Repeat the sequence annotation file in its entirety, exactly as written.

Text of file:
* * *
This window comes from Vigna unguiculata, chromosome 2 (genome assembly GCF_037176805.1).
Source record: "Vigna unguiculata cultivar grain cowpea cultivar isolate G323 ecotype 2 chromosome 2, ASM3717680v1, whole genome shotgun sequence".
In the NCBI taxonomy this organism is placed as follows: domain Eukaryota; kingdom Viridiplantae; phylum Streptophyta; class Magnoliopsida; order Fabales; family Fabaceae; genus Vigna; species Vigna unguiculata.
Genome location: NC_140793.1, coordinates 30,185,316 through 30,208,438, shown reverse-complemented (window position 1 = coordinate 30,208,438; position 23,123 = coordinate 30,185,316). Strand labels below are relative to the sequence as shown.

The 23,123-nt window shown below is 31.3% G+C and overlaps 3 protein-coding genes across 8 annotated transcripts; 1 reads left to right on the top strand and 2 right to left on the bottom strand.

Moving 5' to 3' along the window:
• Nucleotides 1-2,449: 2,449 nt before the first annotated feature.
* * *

This window comes from Vigna unguiculata, chromosome 2 (genome assembly GCF_037176805.1).
Source record: "Vigna unguiculata cultivar grain cowpea cultivar isolate G323 ecotype 2 chromosome 2, ASM3717680v1, whole genome shotgun sequence".
In the NCBI taxonomy this organism is placed as follows: domain Eukaryota; kingdom Viridiplantae; phylum Streptophyta; class Magnoliopsida; order Fabales; family Fabaceae; genus Vigna; species Vigna unguiculata.
Genome location: NC_140793.1, coordinates 30,185,316 through 30,208,438, shown reverse-complemented (window position 1 = coordinate 30,208,438; position 23,123 = coordinate 30,185,316). Strand labels below are relative to the sequence as shown.

The 23,123-nt window shown below is 31.3% G+C and overlaps 3 protein-coding genes across 8 annotated transcripts; 1 reads left to right on the top strand and 2 right to left on the bottom strand.

Moving 5' to 3' along the window:
• Nucleotides 1-2,449: 2,449 nt before the first annotated feature.